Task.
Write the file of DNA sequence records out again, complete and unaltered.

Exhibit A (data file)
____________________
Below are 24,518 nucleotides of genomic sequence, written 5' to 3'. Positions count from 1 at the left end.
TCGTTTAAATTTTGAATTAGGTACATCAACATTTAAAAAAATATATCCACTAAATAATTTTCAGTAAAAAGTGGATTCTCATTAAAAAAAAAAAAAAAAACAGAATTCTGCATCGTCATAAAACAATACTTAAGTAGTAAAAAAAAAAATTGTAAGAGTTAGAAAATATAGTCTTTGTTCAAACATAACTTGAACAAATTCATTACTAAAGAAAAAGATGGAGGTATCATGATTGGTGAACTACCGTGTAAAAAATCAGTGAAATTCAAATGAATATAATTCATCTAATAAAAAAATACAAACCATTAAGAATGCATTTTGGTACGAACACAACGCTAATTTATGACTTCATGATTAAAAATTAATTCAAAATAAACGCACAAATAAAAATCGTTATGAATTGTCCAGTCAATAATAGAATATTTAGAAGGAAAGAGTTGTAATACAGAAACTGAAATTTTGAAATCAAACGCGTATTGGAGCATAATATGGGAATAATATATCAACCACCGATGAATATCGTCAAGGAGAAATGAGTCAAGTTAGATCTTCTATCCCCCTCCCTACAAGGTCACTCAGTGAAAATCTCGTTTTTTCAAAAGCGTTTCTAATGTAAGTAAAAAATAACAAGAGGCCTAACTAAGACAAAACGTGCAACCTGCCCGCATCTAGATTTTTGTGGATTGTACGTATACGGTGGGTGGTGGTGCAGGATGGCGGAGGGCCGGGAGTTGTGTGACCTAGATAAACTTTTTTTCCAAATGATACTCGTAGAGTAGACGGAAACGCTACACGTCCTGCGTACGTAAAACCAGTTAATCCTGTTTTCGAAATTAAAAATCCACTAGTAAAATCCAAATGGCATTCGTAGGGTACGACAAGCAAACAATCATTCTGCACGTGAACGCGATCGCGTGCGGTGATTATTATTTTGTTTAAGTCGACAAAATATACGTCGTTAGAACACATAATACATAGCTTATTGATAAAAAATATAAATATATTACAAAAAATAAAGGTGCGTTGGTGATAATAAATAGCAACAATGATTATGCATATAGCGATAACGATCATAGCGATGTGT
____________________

Below are 24,518 nucleotides of genomic sequence, written 5' to 3'. Positions count from 1 at the left end.
TCGTTTAAATTTTGAATTAGGTACATCAACATTTAAAAAAATATATCCACTAAATAATTTTCAGTAAAAAGTGGATTCTCATTAAAAAAAAAAAAAAAAACAGAATTCTGCATCGTCATAAAACAATACTTAAGTAGTAAAAAAAAAAATTGTAAGAGTTAGAAAATATAGTCTTTGTTCAAACATAACTTGAACAAATTCATTACTAAAGAAAAAGATGGAGGTATCATGATTGGTGAACTACCGTGTAAAAAATCAGTGAAATTCAAATGAATATAATTCATCTAATAAAAAAATACAAACCATTAAGAATGCATTTTGGTACGAACACAACGCTAATTTATGACTTCATGATTAAAAATTAATTCAAAATAAACGCACAAATAAAAATCGTTATGAATTGTCCAGTCAATAATAGAATATTTAGAAGGAAAGAGTTGTAATACAGAAACTGAAATTTTGAAATCAAACGCGTATTGGAGCATAATATGGGAATAATATATCAACCACCGATGAATATCGTCAAGGAGAAATGAGTCAAGTTAGATCTTCTATCCCCCTCCCTACAAGGTCACTCAGTGAAAATCTCGTTTTTTCAAAAGCGTTTCTAATGTAAGTAAAAAATAACAAGAGGCCTAACTAAGACAAAACGTGCAACCTGCCCGCATCTAGATTTTTGTGGATTGTACGTATACGGTGGGTGGTGGTGCAGGATGGCGGAGGGCCGGGAGTTGTGTGACCTAGATAAACTTTTTTTCCAAATGATACTCGTAGAGTAGACGGAAACGCTACACGTCCTGCGTACGTAAAACCAGTTAATCCTGTTTTCGAAATTAAAAATCCACTAGTAAAATCCAAATGGCATTCGTAGGGTACGACAAGCAAACAATCATTCTGCACGTGAACGCGATCGCGTGCGGTGATTATTATTTTGTTTAAGTCGACAAAATATACGTCGTTAGAACACATAATACATAGCTTATTGATAAAAAATATAAATATATTACAAAAAATAAAGGTGCGTTGGTGATAATAAATAGCAACAATGATTATGCATATAGCGATAACGATCATAGCGATGTGT